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For Immediate Release
June 25, 2009
For More Information Call:
Task Force on Food, Farm and Nutrition Policy
(518) 455-5203

Legislature Approves Bill to Assist "Chocolate-Chip Fab" Plants

Measure provides start-up and expansion funding for not-for-profit sponsors of small-scale food processing facilities

Albany - Assemblyman José Rivera (D-Bronx), Chair of the Assembly's Task Force on Food, Farm and Nutrition Policy is pleased to join with former Chair, Assemblywoman Vivian Cook (Queens), to announce passage of a bill (A4166) developed ten years ago to provide state economic development funding for facilities that provide kitchen space for start-up small food businesses to prepare, process and package their products to sell. The bill, sponsored by Assemblywoman Cook, and co-sponsored by Rivera, has passed both houses of the legislature this year, and is waiting to be sent to the Governor.

"We need to help small businesses and farmers who want to sell locally-produced foods in our communities. One of the most common ways that immigrants, especially women, enter into our economy is by developing a great recipe or family dish into a profitable product that can be sold. Many farmers also have recognized they can make more money by processing the food they grow and selling it at retail rather than wholesale. You don't need an advanced degree or an investment banker to start making a sauce or become a street vendor but it could help to have a licensed kitchen to work in, and receive help with business development and applying for loans. This bill would provide State funding for shared kitchen space or a kitchen incubator program for these businesses," according to Rivera.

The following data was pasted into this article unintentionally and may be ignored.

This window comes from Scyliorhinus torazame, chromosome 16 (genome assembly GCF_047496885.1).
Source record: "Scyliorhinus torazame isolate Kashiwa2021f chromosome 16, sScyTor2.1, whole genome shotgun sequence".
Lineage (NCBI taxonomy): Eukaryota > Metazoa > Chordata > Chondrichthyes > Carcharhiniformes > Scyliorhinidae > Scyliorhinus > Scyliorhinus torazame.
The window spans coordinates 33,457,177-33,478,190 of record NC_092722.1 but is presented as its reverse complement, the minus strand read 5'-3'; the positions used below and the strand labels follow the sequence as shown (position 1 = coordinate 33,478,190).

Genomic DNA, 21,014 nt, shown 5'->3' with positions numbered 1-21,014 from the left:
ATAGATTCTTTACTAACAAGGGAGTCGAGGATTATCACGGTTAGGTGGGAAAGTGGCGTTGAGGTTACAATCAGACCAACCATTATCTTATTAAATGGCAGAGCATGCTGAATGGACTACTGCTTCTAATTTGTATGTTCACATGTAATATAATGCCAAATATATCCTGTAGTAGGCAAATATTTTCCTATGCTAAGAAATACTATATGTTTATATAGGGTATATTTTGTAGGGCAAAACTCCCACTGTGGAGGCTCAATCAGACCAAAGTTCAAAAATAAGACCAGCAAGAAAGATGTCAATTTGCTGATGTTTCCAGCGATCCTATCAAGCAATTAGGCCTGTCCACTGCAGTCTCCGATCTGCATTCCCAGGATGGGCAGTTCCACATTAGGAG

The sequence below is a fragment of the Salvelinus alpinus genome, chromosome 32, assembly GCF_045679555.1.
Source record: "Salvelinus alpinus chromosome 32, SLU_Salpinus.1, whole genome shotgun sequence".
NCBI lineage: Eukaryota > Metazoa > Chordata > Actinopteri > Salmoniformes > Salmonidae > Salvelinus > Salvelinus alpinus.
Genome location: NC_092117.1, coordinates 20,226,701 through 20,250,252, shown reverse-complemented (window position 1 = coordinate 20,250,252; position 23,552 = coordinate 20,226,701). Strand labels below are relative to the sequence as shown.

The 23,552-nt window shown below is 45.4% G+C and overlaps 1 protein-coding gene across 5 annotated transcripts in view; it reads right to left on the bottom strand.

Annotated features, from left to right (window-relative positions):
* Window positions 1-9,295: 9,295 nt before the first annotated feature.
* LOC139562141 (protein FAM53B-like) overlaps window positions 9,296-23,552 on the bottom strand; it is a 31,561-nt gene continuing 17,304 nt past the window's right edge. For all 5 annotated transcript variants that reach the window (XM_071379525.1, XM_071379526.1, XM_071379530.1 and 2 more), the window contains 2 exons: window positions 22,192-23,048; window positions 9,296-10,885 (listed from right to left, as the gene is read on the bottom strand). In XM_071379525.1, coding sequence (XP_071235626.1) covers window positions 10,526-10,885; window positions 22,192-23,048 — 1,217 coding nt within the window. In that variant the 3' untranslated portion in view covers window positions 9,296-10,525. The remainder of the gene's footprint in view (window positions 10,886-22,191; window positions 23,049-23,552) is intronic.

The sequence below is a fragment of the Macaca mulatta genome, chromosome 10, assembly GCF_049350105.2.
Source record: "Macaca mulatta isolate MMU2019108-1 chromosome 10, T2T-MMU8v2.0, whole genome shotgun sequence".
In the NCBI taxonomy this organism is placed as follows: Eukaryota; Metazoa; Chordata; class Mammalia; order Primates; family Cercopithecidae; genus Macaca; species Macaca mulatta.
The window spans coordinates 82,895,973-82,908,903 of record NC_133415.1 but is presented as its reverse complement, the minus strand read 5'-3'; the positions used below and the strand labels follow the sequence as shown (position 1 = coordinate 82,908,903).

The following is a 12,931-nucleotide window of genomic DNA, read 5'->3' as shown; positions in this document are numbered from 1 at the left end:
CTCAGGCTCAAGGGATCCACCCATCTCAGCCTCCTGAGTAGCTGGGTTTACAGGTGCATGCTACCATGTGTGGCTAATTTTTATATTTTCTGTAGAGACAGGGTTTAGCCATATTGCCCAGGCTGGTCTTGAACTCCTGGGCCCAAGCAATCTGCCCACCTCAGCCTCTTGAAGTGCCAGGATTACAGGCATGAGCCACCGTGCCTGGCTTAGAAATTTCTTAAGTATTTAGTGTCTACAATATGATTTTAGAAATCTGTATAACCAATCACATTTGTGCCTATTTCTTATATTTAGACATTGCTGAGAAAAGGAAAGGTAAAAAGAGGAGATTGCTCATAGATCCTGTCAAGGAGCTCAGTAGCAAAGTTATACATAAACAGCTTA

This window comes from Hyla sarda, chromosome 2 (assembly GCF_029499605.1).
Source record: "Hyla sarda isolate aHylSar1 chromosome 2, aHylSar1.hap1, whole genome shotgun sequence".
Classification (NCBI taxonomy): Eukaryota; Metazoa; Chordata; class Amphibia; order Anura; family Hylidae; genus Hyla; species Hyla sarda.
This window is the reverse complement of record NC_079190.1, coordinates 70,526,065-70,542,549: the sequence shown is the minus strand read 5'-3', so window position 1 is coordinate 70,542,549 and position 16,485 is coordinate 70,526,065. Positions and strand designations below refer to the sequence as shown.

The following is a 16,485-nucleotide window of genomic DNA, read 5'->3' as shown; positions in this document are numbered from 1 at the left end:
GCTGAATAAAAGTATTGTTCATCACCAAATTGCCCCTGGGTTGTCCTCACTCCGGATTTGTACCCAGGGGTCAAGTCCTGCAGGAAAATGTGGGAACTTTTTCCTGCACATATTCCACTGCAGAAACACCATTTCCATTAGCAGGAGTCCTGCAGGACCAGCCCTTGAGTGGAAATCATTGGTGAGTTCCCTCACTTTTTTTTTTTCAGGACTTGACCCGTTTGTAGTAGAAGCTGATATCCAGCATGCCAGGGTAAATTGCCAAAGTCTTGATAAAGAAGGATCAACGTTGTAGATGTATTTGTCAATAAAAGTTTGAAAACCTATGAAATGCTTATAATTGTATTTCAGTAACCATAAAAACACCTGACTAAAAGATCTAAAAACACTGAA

The growth of small, individually-owned food businesses is often dependent on affordable, available processing space, financing, management assistance and other services that can nurture an emerging firm. A4166 would provide seed funding for communities to establish facilities that provide opportunities for all segments of our society to become food business owners. These food business incubators can be built from scratch but most often are located in buildings, such as abandoned or underused food service operations, that already have available food preparation space and equipment.

Shared kitchens or kitchen incubators are similar to other types of business incubators; they provide inexpensive space, shared services, access to financing and other support to multiple small enterprises such as specialty food producers, farmers, street vendors, restaurants, caterers, and food service training programs. New business owners create jobs for the surrounding area. The facility could also participate in workforce training and development. The proposed law gives incentives for using local farm products to benefit struggling NY farmers as well.

"NYC schools are already buying processed apples to use in their lunch programs, providing healthy snacks for our kids and higher profits for our apple farmers. We need more processing so our farmers can sell more to schools and restaurants as well as directly to consumers. New York State is providing over $1 billion to help build a computer chip fabrication factory here - known as a "chip-fab" plant. We need to also support shared kitchen food production facilities - or as Assemblywoman Cook calls them, "chocolate chip-fab" plants," said Rivera.

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